What are my educational options?
Your decision about which school or program you enroll in will depend on many factors: your personal and career goals, your finances, your educational background and current skills, and your ability to overcome any barriers that may arise because of your criminal history. Your decision may also depend on day-to-day needs—such as your health, family responsibilities, access to transportation, and parole or probation conditions.
To start, here is an overview of the educational options this Chapter will cover:
- Adult Basic Education (ABE) classes (PG. 846) improve your basic math, reading, writing, and life skills; and these classes can help you get ready for high school-level work.
- High school credentials (diploma or GED) (PG. 847) are a minimum requirement for many jobs, and are a necessary step before you can continue your education through a Career Technical Education program or a college or university degree. You can earn a high school credential by completing a high school diploma program or passing the GED test.
- Career Technical Education (CTE) programs (PG. 854) train you for specific kinds of jobs, and sometimes lead to certificates or professional/occupational licenses that you need for those jobs. Different programs take different lengths of time, but they’re often designed so that you can complete them in 1 year.
- College Degree: Two-year and four-year colleges and universities award college degrees (also called academic degrees) for completing a program of academic study. College degree programs usually do not train you for a specific type of job, but give you a wide variety of general skills that are useful for many different professions. The different types of college (academic) degrees are: associate, and bachelor’s.
- Two-year college (associate degree) programs (PG. 858) allow you to earn an associate degree, which can be a stepping-stone to entry-level jobs or to a four-year college program. Note: Part-time students will take longer than 2 years.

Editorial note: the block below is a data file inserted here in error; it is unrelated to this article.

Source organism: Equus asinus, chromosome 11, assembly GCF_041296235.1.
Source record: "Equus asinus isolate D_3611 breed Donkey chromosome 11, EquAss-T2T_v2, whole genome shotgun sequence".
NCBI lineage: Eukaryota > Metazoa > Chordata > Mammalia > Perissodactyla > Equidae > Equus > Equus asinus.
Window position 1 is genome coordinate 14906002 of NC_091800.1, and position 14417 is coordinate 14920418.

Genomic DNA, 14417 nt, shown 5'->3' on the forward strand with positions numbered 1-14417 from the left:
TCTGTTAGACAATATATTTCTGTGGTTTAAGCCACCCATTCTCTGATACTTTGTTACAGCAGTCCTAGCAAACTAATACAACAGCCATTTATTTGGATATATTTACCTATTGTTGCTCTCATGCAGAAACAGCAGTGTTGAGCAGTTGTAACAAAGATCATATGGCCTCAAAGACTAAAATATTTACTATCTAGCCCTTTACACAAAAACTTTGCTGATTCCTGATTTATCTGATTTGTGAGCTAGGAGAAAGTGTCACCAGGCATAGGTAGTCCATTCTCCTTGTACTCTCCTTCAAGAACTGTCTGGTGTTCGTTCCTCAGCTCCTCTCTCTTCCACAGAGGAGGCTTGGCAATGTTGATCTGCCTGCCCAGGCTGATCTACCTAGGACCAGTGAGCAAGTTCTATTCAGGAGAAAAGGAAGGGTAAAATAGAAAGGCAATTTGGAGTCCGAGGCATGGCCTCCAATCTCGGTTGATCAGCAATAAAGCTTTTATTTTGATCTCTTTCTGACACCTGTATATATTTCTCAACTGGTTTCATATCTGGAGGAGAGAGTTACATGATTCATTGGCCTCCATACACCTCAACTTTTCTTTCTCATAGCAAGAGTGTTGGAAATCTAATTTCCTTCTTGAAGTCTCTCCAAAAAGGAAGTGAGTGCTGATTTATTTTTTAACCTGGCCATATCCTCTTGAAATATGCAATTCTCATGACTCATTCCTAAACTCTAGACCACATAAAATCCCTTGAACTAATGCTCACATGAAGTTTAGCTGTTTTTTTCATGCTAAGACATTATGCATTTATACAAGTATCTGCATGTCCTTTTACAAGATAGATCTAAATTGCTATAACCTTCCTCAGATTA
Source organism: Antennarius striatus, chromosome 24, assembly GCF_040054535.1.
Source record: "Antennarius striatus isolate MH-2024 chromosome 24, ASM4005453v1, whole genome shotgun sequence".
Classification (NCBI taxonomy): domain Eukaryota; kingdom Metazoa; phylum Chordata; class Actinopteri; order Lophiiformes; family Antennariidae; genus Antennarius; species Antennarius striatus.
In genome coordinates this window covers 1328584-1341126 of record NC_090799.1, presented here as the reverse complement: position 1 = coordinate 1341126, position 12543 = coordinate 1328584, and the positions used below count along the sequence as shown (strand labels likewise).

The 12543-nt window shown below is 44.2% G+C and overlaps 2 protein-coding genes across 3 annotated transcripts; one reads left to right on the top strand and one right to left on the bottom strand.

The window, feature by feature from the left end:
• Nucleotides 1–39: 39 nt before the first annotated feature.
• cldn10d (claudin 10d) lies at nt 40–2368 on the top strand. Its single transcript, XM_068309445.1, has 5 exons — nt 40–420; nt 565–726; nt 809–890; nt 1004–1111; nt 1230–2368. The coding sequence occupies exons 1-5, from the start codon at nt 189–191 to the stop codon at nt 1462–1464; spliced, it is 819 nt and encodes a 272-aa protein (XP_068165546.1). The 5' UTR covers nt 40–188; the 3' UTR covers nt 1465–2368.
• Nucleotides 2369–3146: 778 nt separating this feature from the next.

- Four-year college and university programs (PG. 857) allow you to earn a bachelor’s degree, which can be a stepping-stone to higher-level jobs or to graduate or professional school. Note: Part-time students will take longer than 4 years.
- Graduate or professional schools allow you to earn advanced degrees after you’ve earned a bachelor’s degree. Earning a professional degree allows you to become licensed to work in professions like law or medicine; the kinds of jobs it can lead to depends on your field of study. Earning a master’s degree generally takes 2 years, and a doctorate degree can take 3 years or more.
HERE ARE SUGGESTED STEPS AS YOU PLAN YOUR EDUCATIONAL PATH:
1. SET YOUR EDUCATIONAL GOALS
What do you want to achieve in pursuing your education? What subjects interest you? What skills do you want to improve? What job(s) do you want? What training or skills are required for the job(s)?
2. ASSESS YOUR SKILL LEVEL
Take a placement test and/or work with an educational counselor to see if you should start with Adult Basic Education (ABE) or if you are ready for High School or Higher Education.
3. KNOW POTENTIAL LIMITATIONS & BARRIERS
Do your family obligations, finances, or criminal history present barriers that may limit your educational options? If so, just being aware will help you decide what the best option will be for you.
4. CHOOSE AN EDUCATIONAL PATH
Based on your needs, choose a program or school that’s right for you:
Adult Basic Education
Literacy, ESL, and/or
High School Education
GED Preparation or
CTE Program (Certificate)
2-Year College (Associate’s Degree)
4-Year College (Bachelor’s Degree)
Graduate or Professional School
See Coll. Bd., Quick Guide: Your College Degree Options, www.bigfuture.collegeboard.org/find-colleges/college-101/quick-guide-your-college-degree-options; Nat’l Coll. Transition Network, Educational Planning, www.collegeforadults.org/career/ed.html. ↑